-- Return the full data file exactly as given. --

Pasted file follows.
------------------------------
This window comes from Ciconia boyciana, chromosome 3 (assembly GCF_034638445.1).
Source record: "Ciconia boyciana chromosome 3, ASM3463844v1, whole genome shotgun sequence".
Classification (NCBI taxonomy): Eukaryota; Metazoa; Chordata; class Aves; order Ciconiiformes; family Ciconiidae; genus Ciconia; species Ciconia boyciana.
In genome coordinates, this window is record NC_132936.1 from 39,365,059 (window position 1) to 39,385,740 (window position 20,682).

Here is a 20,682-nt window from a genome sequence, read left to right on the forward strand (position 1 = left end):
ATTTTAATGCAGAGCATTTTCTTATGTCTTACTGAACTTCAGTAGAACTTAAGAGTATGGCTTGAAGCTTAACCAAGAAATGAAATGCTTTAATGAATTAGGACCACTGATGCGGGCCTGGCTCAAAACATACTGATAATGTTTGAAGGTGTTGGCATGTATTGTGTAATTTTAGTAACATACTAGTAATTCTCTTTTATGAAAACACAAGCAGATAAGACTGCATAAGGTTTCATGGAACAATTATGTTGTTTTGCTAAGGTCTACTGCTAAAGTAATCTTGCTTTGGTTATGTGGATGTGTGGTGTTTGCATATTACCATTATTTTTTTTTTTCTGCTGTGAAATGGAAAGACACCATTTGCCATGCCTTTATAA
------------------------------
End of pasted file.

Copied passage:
This window comes from Ciconia boyciana, chromosome 3 (assembly GCF_034638445.1).
Source record: "Ciconia boyciana chromosome 3, ASM3463844v1, whole genome shotgun sequence".
Classification (NCBI taxonomy): Eukaryota; Metazoa; Chordata; class Aves; order Ciconiiformes; family Ciconiidae; genus Ciconia; species Ciconia boyciana.
In genome coordinates, this window is record NC_132936.1 from 39,365,059 (window position 1) to 39,385,740 (window position 20,682).

Here is a 20,682-nt window from a genome sequence, read left to right on the forward strand (position 1 = left end):
ATTTTAATGCAGAGCATTTTCTTATGTCTTACTGAACTTCAGTAGAACTTAAGAGTATGGCTTGAAGCTTAACCAAGAAATGAAATGCTTTAATGAATTAGGACCACTGATGCGGGCCTGGCTCAAAACATACTGATAATGTTTGAAGGTGTTGGCATGTATTGTGTAATTTTAGTAACATACTAGTAATTCTCTTTTATGAAAACACAAGCAGATAAGACTGCATAAGGTTTCATGGAACAATTATGTTGTTTTGCTAAGGTCTACTGCTAAAGTAATCTTGCTTTGGTTATGTGGATGTGTGGTGTTTGCATATTACCATTATTTTTTTTTTTCTGCTGTGAAATGGAAAGACACCATTTGCCATGCCTTTATAA